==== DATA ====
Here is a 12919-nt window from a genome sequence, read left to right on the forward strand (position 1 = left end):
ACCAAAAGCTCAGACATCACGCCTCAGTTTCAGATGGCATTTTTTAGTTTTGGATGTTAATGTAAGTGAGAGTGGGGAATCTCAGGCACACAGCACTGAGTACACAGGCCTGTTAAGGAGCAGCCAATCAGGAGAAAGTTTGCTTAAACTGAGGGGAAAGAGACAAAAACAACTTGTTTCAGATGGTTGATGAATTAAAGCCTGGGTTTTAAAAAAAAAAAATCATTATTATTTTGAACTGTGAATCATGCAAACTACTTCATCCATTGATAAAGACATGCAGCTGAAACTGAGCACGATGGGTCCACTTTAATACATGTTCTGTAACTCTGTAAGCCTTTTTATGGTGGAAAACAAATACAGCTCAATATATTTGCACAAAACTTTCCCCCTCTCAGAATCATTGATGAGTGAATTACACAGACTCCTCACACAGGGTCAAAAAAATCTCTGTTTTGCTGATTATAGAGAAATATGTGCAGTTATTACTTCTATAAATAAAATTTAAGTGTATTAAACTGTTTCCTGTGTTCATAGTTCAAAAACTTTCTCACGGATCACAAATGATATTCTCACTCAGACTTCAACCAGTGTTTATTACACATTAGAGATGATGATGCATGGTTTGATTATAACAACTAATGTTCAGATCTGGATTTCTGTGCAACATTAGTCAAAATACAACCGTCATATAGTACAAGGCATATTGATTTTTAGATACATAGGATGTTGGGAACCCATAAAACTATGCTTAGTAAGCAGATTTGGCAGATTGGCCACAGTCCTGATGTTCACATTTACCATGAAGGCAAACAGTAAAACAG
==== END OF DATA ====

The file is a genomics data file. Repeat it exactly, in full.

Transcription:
Here is a 12919-nt window from a genome sequence, read left to right on the forward strand (position 1 = left end):
ACCAAAAGCTCAGACATCACGCCTCAGTTTCAGATGGCATTTTTTAGTTTTGGATGTTAATGTAAGTGAGAGTGGGGAATCTCAGGCACACAGCACTGAGTACACAGGCCTGTTAAGGAGCAGCCAATCAGGAGAAAGTTTGCTTAAACTGAGGGGAAAGAGACAAAAACAACTTGTTTCAGATGGTTGATGAATTAAAGCCTGGGTTTTAAAAAAAAAAAATCATTATTATTTTGAACTGTGAATCATGCAAACTACTTCATCCATTGATAAAGACATGCAGCTGAAACTGAGCACGATGGGTCCACTTTAATACATGTTCTGTAACTCTGTAAGCCTTTTTATGGTGGAAAACAAATACAGCTCAATATATTTGCACAAAACTTTCCCCCTCTCAGAATCATTGATGAGTGAATTACACAGACTCCTCACACAGGGTCAAAAAAATCTCTGTTTTGCTGATTATAGAGAAATATGTGCAGTTATTACTTCTATAAATAAAATTTAAGTGTATTAAACTGTTTCCTGTGTTCATAGTTCAAAAACTTTCTCACGGATCACAAATGATATTCTCACTCAGACTTCAACCAGTGTTTATTACACATTAGAGATGATGATGCATGGTTTGATTATAACAACTAATGTTCAGATCTGGATTTCTGTGCAACATTAGTCAAAATACAACCGTCATATAGTACAAGGCATATTGATTTTTAGATACATAGGATGTTGGGAACCCATAAAACTATGCTTAGTAAGCAGATTTGGCAGATTGGCCACAGTCCTGATGTTCACATTTACCATGAAGGCAAACAGTAAAACAG